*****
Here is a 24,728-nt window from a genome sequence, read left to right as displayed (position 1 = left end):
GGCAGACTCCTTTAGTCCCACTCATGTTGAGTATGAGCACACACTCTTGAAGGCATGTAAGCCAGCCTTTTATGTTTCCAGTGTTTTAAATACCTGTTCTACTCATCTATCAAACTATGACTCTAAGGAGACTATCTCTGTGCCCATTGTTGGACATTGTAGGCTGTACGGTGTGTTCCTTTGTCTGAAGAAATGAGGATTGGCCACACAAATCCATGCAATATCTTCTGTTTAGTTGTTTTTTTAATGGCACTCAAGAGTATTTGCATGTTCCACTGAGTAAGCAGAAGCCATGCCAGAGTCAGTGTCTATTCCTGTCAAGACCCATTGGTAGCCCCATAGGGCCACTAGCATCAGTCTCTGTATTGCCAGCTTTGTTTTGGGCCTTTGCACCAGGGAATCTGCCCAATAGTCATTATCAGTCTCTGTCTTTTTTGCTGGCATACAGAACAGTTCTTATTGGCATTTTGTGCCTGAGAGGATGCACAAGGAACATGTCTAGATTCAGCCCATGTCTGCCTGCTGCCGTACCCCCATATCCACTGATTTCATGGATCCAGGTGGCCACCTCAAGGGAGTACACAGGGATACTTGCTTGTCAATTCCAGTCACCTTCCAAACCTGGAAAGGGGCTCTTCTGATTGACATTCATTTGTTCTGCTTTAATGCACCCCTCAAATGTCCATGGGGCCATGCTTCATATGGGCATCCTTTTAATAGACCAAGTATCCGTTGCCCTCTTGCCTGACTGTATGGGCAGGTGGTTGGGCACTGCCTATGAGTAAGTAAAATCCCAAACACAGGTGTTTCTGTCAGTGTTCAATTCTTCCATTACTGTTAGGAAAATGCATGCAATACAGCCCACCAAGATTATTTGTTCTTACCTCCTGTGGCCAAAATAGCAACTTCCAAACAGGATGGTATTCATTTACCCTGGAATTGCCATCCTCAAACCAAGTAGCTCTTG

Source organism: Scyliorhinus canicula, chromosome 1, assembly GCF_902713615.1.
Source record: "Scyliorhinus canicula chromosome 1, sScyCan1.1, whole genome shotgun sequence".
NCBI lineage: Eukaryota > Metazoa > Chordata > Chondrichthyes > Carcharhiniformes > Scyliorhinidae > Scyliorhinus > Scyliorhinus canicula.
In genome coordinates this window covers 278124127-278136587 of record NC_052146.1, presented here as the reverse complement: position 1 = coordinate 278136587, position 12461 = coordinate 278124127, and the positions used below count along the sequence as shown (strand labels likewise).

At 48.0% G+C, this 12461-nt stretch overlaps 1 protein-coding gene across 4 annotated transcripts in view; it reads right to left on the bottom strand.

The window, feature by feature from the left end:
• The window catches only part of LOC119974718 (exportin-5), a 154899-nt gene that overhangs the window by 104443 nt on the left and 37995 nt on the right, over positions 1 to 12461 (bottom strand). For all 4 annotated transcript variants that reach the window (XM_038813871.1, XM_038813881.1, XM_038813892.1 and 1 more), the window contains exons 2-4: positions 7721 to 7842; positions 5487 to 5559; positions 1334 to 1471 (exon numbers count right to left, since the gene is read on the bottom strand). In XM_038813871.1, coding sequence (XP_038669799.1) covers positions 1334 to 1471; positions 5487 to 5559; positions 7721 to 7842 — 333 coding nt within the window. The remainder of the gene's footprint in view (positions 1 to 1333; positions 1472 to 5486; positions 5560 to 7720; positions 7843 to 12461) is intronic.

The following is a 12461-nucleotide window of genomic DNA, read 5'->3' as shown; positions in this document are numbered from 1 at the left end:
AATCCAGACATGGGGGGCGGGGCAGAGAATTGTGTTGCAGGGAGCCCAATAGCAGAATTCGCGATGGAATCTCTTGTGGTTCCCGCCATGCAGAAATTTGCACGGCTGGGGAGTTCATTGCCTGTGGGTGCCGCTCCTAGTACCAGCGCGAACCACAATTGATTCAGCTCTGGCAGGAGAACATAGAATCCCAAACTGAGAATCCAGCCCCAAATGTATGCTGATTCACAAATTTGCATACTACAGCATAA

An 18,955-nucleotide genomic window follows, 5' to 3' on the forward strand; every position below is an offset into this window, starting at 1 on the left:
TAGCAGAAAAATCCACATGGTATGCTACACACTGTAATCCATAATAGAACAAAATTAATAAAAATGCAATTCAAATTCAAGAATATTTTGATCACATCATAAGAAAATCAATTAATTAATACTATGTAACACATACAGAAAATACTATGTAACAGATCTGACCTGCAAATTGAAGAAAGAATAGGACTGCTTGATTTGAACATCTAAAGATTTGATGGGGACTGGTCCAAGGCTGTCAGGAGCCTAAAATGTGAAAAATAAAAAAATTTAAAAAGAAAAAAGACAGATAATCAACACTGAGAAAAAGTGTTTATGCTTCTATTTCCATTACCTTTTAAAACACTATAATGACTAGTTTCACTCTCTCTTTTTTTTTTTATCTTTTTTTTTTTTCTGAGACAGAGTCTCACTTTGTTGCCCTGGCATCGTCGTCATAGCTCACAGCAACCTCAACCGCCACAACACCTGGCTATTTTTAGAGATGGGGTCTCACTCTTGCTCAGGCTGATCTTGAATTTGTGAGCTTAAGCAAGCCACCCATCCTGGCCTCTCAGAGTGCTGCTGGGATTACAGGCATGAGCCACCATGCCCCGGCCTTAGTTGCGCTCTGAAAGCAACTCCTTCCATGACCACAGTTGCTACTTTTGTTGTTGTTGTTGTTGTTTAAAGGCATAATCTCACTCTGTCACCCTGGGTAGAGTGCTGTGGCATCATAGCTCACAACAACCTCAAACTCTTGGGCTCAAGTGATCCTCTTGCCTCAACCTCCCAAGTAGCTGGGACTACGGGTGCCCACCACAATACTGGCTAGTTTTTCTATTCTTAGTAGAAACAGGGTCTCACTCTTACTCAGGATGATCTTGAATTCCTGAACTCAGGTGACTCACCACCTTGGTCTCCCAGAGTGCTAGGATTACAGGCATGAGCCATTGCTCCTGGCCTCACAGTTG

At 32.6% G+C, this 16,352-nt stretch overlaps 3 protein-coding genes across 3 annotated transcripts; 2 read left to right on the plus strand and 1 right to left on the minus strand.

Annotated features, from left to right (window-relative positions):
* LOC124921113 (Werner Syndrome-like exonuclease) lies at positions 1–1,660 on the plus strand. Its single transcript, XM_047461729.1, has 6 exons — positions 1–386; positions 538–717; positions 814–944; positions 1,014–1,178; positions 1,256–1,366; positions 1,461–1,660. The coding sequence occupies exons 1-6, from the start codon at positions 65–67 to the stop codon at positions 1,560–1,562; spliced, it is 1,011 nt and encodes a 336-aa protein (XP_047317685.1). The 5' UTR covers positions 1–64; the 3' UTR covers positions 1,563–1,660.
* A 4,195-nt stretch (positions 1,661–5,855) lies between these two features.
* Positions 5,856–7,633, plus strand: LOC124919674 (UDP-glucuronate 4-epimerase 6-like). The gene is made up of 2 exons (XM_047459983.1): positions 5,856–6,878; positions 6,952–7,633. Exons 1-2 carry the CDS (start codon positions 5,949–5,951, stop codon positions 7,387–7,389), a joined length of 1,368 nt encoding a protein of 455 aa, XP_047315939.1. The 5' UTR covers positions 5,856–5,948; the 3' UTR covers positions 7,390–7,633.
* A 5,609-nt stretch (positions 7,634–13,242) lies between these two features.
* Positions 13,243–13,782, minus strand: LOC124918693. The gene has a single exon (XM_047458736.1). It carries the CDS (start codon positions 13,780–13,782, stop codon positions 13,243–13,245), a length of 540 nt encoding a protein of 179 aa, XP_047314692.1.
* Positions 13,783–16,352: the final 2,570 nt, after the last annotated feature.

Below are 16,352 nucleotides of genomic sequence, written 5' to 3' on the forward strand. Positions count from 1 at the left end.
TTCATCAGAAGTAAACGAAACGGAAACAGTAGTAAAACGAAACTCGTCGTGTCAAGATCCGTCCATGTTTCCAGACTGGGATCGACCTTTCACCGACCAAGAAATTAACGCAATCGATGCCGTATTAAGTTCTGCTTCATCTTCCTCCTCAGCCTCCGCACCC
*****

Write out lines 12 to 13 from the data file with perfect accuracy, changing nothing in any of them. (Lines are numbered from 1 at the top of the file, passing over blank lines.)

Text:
An 18,955-nucleotide genomic window follows, 5' to 3' on the forward strand; every position below is an offset into this window, starting at 1 on the left:
TAGCAGAAAAATCCACATGGTATGCTACACACTGTAATCCATAATAGAACAAAATTAATAAAAATGCAATTCAAATTCAAGAATATTTTGATCACATCATAAGAAAATCAATTAATTAATACTATGTAACACATACAGAAAATACTATGTAACAGATCTGACCTGCAAATTGAAGAAAGAATAGGACTGCTTGATTTGAACATCTAAAGATTTGATGGGGACTGGTCCAAGGCTGTCAGGAGCCTAAAATGTGAAAAATAAAAAAATTTAAAAAGAAAAAAGACAGATAATCAACACTGAGAAAAAGTGTTTATGCTTCTATTTCCATTACCTTTTAAAACACTATAATGACTAGTTTCACTCTCTCTTTTTTTTTTTATCTTTTTTTTTTTTCTGAGACAGAGTCTCACTTTGTTGCCCTGGCATCGTCGTCATAGCTCACAGCAACCTCAACCGCCACAACACCTGGCTATTTTTAGAGATGGGGTCTCACTCTTGCTCAGGCTGATCTTGAATTTGTGAGCTTAAGCAAGCCACCCATCCTGGCCTCTCAGAGTGCTGCTGGGATTACAGGCATGAGCCACCATGCCCCGGCCTTAGTTGCGCTCTGAAAGCAACTCCTTCCATGACCACAGTTGCTACTTTTGTTGTTGTTGTTGTTGTTTAAAGGCATAATCTCACTCTGTCACCCTGGGTAGAGTGCTGTGGCATCATAGCTCACAACAACCTCAAACTCTTGGGCTCAAGTGATCCTCTTGCCTCAACCTCCCAAGTAGCTGGGACTACGGGTGCCCACCACAATACTGGCTAGTTTTTCTATTCTTAGTAGAAACAGGGTCTCACTCTTACTCAGGATGATCTTGAATTCCTGAACTCAGGTGACTCACCACCTTGGTCTCCCAGAGTGCTAGGATTACAGGCATGAGCCATTGCTCCTGGCCTCACAGTTG